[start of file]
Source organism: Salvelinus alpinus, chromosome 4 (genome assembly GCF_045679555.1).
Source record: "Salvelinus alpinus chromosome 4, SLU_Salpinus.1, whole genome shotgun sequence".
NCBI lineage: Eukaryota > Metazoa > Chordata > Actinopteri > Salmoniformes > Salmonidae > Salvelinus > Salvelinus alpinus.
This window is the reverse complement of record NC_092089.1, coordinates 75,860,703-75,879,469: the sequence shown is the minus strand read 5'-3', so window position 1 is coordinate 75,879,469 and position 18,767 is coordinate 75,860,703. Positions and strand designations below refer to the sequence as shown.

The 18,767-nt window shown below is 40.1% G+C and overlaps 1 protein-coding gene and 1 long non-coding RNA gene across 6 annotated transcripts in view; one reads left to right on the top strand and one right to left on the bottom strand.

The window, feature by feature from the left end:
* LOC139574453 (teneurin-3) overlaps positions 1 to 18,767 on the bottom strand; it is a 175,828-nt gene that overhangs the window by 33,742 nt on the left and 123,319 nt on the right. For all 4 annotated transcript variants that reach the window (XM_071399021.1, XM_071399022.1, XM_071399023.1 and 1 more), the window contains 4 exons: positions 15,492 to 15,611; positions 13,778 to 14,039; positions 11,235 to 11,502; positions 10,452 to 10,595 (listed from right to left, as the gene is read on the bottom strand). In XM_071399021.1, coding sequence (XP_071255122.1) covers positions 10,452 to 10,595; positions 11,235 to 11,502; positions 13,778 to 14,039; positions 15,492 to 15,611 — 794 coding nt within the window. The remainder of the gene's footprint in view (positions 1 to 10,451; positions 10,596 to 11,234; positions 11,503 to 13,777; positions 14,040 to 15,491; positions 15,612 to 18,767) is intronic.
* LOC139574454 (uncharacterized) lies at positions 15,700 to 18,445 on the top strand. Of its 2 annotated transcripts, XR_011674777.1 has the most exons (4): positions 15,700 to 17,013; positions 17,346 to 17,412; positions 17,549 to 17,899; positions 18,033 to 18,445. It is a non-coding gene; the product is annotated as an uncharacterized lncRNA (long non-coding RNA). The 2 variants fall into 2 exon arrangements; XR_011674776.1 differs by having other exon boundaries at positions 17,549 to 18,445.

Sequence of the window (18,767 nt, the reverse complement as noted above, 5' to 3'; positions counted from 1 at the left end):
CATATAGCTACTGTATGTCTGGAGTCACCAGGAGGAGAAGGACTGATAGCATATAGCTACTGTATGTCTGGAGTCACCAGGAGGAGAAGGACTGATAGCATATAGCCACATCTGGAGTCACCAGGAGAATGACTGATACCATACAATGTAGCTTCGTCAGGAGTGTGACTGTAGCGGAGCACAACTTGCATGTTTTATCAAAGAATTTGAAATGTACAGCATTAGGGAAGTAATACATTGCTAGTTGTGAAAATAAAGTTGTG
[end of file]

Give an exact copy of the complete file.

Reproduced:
Source organism: Salvelinus alpinus, chromosome 4 (genome assembly GCF_045679555.1).
Source record: "Salvelinus alpinus chromosome 4, SLU_Salpinus.1, whole genome shotgun sequence".
NCBI lineage: Eukaryota > Metazoa > Chordata > Actinopteri > Salmoniformes > Salmonidae > Salvelinus > Salvelinus alpinus.
This window is the reverse complement of record NC_092089.1, coordinates 75,860,703-75,879,469: the sequence shown is the minus strand read 5'-3', so window position 1 is coordinate 75,879,469 and position 18,767 is coordinate 75,860,703. Positions and strand designations below refer to the sequence as shown.

The 18,767-nt window shown below is 40.1% G+C and overlaps 1 protein-coding gene and 1 long non-coding RNA gene across 6 annotated transcripts in view; one reads left to right on the top strand and one right to left on the bottom strand.

The window, feature by feature from the left end:
* LOC139574453 (teneurin-3) overlaps positions 1 to 18,767 on the bottom strand; it is a 175,828-nt gene that overhangs the window by 33,742 nt on the left and 123,319 nt on the right. For all 4 annotated transcript variants that reach the window (XM_071399021.1, XM_071399022.1, XM_071399023.1 and 1 more), the window contains 4 exons: positions 15,492 to 15,611; positions 13,778 to 14,039; positions 11,235 to 11,502; positions 10,452 to 10,595 (listed from right to left, as the gene is read on the bottom strand). In XM_071399021.1, coding sequence (XP_071255122.1) covers positions 10,452 to 10,595; positions 11,235 to 11,502; positions 13,778 to 14,039; positions 15,492 to 15,611 — 794 coding nt within the window. The remainder of the gene's footprint in view (positions 1 to 10,451; positions 10,596 to 11,234; positions 11,503 to 13,777; positions 14,040 to 15,491; positions 15,612 to 18,767) is intronic.
* LOC139574454 (uncharacterized) lies at positions 15,700 to 18,445 on the top strand. Of its 2 annotated transcripts, XR_011674777.1 has the most exons (4): positions 15,700 to 17,013; positions 17,346 to 17,412; positions 17,549 to 17,899; positions 18,033 to 18,445. It is a non-coding gene; the product is annotated as an uncharacterized lncRNA (long non-coding RNA). The 2 variants fall into 2 exon arrangements; XR_011674776.1 differs by having other exon boundaries at positions 17,549 to 18,445.

Sequence of the window (18,767 nt, the reverse complement as noted above, 5' to 3'; positions counted from 1 at the left end):
CATATAGCTACTGTATGTCTGGAGTCACCAGGAGGAGAAGGACTGATAGCATATAGCTACTGTATGTCTGGAGTCACCAGGAGGAGAAGGACTGATAGCATATAGCCACATCTGGAGTCACCAGGAGAATGACTGATACCATACAATGTAGCTTCGTCAGGAGTGTGACTGTAGCGGAGCACAACTTGCATGTTTTATCAAAGAATTTGAAATGTACAGCATTAGGGAAGTAATACATTGCTAGTTGTGAAAATAAAGTTGTG